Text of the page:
31 May 2013
CO2 not to blame for global warming, claims new study that argues global cooling has already begun
by Will Parker
Conventional thinking on climate change holds that human emissions of carbon dioxide have been the major contributor to global warming, but an intriguing new study that examined data going back to the Industrial Revolution indicates that chlorofluorocarbons (CFCs) conspiring with cosmic rays are the real culprit. The research, by Professor Qing-Bin Lu at the University of Waterloo (Canada), appears in the International Journal of Modern Physics B.
"Most [climate change] theories expect that global temperatures will continue to increase as CO2 levels continue to rise, as they have done since 1850. What's striking is that since 2002, global temperatures have actually declined - matching a decline in CFCs in the atmosphere," Professor Lu said. "My calculations of CFC greenhouse effect show that there was global warming by about 0.6 & #176;C from 1950 to 2002, but the Earth has actually cooled since 2002. The cooling trend is set to continue for the next 50-70 years as the amount of CFCs in the atmosphere continues to decline."
Central to the controversial new projection of lower global temperatures is Professor Lu's cosmic-ray-driven electron-reaction (CRE) theory of ozone depletion. "It was generally accepted for more than two decades that the Earth's ozone layer was depleted by the Sun's ultraviolet light-induced destruction of CFCs in the atmosphere," he explained. "But in contrast, CRE theory says cosmic rays play the dominant role in breaking down ozone-depleting molecules and then ozone."
Lu's theory is strengthened by observations of cosmic ray, CFC, ozone, and stratospheric temperature data over several 11-year solar cycles. "CRE is the only theory that provides us with an excellent reproduction of 11-year cyclic variations of both polar ozone loss and stratospheric cooling," said Professor Lu. "After removing the natural cosmic-ray effect, my new paper shows a pronounced recovery by 20 percent of the Antarctic ozone hole, consistent with the decline of CFCs in the polar stratosphere."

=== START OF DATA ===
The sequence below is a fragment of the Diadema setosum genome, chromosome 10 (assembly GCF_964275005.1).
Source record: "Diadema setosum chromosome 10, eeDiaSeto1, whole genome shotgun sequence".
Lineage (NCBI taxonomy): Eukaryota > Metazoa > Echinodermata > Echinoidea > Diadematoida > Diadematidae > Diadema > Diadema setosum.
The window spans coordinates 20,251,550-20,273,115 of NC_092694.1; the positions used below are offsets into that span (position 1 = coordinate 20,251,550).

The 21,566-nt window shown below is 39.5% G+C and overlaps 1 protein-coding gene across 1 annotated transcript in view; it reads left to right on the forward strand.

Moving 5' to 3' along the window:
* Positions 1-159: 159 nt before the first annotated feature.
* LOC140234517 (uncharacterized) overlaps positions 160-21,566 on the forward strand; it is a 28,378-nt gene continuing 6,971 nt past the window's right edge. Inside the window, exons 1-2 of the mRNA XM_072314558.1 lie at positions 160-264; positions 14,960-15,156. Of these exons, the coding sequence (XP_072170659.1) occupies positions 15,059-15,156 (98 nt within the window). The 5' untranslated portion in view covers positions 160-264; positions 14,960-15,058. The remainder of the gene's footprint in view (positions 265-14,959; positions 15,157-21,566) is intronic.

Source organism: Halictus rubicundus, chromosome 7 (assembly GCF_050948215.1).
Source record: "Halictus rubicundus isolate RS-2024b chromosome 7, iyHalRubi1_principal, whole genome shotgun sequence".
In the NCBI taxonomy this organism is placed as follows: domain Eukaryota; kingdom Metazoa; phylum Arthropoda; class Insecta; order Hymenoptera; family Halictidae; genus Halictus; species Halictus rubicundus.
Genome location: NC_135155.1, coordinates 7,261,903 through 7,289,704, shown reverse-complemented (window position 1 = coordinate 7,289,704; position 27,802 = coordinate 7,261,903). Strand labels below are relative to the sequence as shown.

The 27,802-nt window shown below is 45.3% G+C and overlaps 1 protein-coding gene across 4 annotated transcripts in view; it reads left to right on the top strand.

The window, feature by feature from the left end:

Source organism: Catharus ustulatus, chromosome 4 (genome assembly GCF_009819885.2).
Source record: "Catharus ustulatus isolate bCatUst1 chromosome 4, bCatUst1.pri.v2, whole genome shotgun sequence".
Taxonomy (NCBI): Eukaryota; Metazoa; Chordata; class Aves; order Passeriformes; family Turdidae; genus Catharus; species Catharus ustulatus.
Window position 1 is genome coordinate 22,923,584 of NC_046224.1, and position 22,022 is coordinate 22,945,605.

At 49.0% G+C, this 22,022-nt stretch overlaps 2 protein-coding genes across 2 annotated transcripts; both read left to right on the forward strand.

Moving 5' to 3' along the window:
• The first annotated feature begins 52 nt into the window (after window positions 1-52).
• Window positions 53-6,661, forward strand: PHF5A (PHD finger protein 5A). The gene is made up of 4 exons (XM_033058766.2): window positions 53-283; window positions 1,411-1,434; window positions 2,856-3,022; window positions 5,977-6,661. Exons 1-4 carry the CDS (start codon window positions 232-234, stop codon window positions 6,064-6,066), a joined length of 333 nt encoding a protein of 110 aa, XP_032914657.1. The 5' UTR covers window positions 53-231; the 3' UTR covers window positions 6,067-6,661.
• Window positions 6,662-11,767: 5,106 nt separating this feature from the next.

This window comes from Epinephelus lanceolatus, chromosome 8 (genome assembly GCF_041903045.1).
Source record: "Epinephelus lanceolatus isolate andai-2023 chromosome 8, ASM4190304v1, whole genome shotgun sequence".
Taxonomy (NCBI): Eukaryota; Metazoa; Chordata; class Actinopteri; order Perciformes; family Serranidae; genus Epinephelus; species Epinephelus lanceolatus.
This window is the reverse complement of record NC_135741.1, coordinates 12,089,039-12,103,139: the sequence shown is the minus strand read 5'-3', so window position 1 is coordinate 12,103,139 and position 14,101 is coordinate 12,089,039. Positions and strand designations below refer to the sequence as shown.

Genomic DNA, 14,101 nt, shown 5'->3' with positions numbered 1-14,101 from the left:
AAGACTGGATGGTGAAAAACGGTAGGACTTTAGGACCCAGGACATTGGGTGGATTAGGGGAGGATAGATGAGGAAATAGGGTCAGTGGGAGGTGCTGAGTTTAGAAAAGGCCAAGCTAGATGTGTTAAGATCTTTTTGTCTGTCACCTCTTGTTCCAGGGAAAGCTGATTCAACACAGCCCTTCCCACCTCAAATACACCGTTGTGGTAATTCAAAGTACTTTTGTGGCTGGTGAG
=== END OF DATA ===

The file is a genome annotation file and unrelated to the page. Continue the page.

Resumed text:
Impressively, by linking CFCs, ozone depletion, and temperature changes in the Antarctic, Professor Lu has been able to draw an almost perfect correlation between rising global surface temperatures and CFCs in the atmosphere. "The climate in the Antarctic stratosphere has been completely controlled by CFCs and cosmic rays, with no CO2 impact," he notes. "The change in global surface temperature after the removal of the solar effect has shown zero correlation with CO2 but a nearly perfect linear correlation with CFCs - a correlation coefficient as high as 0.97."
Data recorded from 1850 to 1970, before any significant CFC emissions, show that CO2 levels increased significantly as a result of the Industrial Revolution, but the global temperature, excluding the solar effect, kept nearly constant. The conventional warming model of CO2, suggests the temperatures should have risen by 0.6& #176;C over the same period, similar to the period of 1970-2002.
Lu's analysis indicates that the "Montreal Protocol on Substances that Deplete the Ozone Layer" may actually play a pivotal role in lowering global temperatures. "We've known for some time that CFCs have a really damaging effect on our atmosphere and we've taken measures to reduce their emissions," Professor Lu said. "International efforts such as the Montreal Protocol have also had a profound effect on global warming."
The paper also predicts that the global sea level will continue to rise for some years as the hole in the ozone gradually recovers. "Only when the effect of the global temperature recovery dominates over that of the polar ozone hole recovery, will both temperature and polar ice melting drop concurrently," Lu concludes.
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Source: University of Waterloo